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Posted on 7/9/13

Stop breathing. For the love of God, stop breathing! I’ve wandered into one of those Vampire clubs. These nuts actually think they’re some sort of immortal monsters and they are totally going to freaking kill me! Goth punks with some mad psychological issues---honestly I never knew old guys got a kick out of this stuff? The fat guy, I’ll admit did move quicker than I thought he would, and these old creeps are taking their little game way too seriously! I never thought I would go out this way, and what a load of crap-shit help my gun did! What were these bullets made of, plastic?

“God!” My thoughts grumbled, “I’m going to die, aren’t I? I am totally about to get freaky-vampire gang raped and murdered.” I slid into a small closet under the house and hid in the total darkness as the psychotic maniac looked around the house for me. “I forgot my damn phone at the bar!” I groaned to myself, “No phone, a worthless gun---this was karma for saying I wasn’t afraid to walk home, wasn’t it!?”

I slid my hand back and covered my mouth so nobody could hear my exasperated breaths trying to take in air. Just as I did, I could hear the fat man’s creaking footsteps coming down into the cellar. He would find me in a matter of seconds, and I needed to be ready when he did, I needed to fight him off as long as I could before his weird old friends came to help him kill me. Tears or sweat started to slip over my fingers as my other hand rummaged the small closet for a blunt tool or a weapon that wasn’t a complete letdown. All I could touch was a wad of dirt, some dead cockroaches, and a whole mess of dusty cobwebs.

The doorknob started to turn and I could feel his presence on the other side of the door as my heart literally started to beat so hard that I thought I might throw up. One final time, I stuck my arm back and touched a tiny glass vial sitting alone on the bottom shelf near my head, and I clutched it as if it were a sword. A breeze rushed in and the door was now open, all that was separating us was a thick screen of black air and I prayed that it might be enough to hide me from this madness. That thought slapped out of my grasp as soon as his voice broke the silence; it made me jump and all of the breath in my lungs escaped my body in terror and shock, leaving me alone to face this madman.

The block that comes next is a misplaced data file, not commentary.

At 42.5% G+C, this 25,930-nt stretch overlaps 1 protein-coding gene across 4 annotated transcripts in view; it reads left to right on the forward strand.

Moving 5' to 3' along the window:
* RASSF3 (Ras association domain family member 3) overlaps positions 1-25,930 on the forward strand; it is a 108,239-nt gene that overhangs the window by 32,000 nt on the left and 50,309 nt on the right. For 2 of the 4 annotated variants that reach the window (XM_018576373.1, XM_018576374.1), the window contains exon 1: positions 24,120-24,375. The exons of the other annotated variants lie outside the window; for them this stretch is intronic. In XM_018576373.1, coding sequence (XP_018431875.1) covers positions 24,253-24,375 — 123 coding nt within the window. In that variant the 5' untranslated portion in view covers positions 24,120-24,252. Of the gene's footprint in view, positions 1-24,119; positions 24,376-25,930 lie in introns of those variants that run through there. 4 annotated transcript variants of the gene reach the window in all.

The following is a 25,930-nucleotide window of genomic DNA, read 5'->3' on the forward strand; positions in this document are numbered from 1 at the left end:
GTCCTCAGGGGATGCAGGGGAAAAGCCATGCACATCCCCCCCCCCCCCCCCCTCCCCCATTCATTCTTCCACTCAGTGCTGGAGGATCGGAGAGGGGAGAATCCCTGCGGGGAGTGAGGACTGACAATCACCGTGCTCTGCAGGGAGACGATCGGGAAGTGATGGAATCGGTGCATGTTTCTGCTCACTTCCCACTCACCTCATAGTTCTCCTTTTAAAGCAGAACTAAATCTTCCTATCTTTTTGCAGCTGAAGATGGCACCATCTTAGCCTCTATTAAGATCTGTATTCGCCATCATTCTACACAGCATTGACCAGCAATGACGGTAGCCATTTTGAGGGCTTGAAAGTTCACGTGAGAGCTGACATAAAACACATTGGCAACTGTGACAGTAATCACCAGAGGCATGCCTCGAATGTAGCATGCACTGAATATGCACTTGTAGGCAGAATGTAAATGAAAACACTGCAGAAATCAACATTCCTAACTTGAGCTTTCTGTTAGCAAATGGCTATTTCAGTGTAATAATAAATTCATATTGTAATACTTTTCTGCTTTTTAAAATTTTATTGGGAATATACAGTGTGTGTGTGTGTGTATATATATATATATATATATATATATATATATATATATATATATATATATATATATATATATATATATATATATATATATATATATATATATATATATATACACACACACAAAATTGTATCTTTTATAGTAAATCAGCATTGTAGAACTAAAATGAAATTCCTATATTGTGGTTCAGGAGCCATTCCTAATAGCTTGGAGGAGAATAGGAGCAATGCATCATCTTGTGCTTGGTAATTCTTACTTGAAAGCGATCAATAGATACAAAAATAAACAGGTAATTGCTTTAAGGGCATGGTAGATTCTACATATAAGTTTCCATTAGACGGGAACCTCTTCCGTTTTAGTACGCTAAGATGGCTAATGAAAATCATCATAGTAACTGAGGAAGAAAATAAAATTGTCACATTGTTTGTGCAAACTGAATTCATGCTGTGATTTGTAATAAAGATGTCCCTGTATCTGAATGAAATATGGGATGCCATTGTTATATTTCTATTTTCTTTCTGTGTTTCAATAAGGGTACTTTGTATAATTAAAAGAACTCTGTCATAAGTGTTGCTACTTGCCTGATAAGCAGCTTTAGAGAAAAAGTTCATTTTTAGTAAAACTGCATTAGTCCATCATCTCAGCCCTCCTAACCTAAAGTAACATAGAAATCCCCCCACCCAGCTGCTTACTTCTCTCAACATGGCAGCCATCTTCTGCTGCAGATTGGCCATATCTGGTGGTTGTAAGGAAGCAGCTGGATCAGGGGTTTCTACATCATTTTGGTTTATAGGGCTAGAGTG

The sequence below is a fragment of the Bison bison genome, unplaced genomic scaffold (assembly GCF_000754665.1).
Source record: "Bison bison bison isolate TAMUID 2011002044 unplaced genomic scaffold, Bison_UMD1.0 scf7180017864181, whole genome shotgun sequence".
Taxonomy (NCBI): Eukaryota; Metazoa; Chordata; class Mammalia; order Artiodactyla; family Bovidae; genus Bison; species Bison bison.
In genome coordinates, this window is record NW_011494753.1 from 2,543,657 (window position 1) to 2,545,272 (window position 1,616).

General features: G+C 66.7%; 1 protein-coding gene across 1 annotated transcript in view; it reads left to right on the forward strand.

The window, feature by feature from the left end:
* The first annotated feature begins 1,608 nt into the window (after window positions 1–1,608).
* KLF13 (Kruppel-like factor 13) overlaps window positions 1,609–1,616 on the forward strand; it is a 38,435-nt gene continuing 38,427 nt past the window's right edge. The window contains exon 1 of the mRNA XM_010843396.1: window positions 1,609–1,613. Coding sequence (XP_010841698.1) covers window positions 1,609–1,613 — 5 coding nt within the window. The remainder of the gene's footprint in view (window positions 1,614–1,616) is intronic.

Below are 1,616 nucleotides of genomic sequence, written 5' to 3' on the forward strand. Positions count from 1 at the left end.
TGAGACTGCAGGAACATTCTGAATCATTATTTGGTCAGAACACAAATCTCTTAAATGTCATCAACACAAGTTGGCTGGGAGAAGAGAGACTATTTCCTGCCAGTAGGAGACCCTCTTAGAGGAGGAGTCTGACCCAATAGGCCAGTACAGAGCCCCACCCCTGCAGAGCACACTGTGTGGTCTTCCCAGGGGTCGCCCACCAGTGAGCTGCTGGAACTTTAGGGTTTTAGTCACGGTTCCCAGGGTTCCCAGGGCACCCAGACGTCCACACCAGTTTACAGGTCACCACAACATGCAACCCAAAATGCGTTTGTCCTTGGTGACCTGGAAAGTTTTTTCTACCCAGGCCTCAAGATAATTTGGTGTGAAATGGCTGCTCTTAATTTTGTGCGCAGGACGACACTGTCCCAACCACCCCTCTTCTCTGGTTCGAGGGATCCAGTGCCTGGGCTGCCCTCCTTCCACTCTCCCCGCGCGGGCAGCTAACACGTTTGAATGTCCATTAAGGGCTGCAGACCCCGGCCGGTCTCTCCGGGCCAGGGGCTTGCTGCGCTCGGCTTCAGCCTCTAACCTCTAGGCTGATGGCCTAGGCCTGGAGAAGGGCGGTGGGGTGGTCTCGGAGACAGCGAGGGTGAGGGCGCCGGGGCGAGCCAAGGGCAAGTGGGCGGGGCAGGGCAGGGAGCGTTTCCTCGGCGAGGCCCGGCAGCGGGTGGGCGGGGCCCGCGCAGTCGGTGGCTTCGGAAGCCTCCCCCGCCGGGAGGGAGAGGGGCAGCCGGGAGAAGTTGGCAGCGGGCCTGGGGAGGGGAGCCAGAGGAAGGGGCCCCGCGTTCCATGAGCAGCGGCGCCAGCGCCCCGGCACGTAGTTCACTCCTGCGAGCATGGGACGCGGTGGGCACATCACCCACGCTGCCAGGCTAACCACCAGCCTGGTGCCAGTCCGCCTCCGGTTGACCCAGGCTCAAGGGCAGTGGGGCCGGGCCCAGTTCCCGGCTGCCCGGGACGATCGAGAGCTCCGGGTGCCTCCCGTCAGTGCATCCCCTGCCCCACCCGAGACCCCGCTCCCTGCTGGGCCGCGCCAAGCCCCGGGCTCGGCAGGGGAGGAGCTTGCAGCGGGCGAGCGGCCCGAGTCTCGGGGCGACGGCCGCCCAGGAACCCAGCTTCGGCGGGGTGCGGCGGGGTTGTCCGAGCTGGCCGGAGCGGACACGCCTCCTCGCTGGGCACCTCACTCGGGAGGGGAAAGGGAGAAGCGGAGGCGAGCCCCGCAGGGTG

“There you are my sweet…” He cackled.

I yelled once and thrust my entire body upward, my arm and all, as I shot to a stand and smashed the tiny vial right across the large man’s face and the overpowering aroma of lemon poured into my nose. I felt his skin, clammy and dry like a corpse’s would feel, and suddenly the cold flesh started to burn as my hand left his cheek and the shards of old glass were caught in his beard. I hissed as the blood, my own I think, started to drip off of my stinging palm and onto the floor; meanwhile, an odd steaming sound had started to fill the silence as only the fat man’s screams of agony could be heard echoing throughout the empty cellar.

I took my window of opportunity and ran as fast as I could up the stairs, not even caring anymore that I had sharp wedges of glass stuck straight through my right hand. The pain was unbearable, but the thought of safety outside was stronger, and suddenly I was back into the living room, looking out the broken window at the night street and the rain. I hurried to the doorknob and reached for the handle, when suddenly I was slammed back onto the floor and the breath once again knocked straight out of my stomach.

“What the Hell?” the thin Goth man rolled his eyes and loomed over me. He gave me a stare and then added, “Where is Falstaff?”

“He’s in the cellar, screaming like a cat that got itself caught inside a shower!” the normal looking British guy scoffed.

Then the old man, the World of Warcraft wizard with the long white hair, he came in and just as suddenly as he saw me lying, gasping on the hardwood floor by the door did his own eyes grow wide with fear. He shot his hand out to the others and ordered, “Get away from her!”

The thin man jumped back as though I had transformed into a haywire chainsaw and both he and the red haired man started to look at me in a funny way too. I rolled over and slid towards the door as the three of them just stood dumbfounded by the staircase. The sounds of agony could still be heard coming from the basement, but the sweet noise of the front doorknob clicking open was the loudest sound I ever thought I could ever hear again. With nothing but a gasp for air, I turned and ran straight down the street and didn’t stop for a single moment. I didn’t go home and I didn’t go back to the bar, I just ran and ran some more until I could get as much distance between me and those psychos as physically possible and then I kept on running.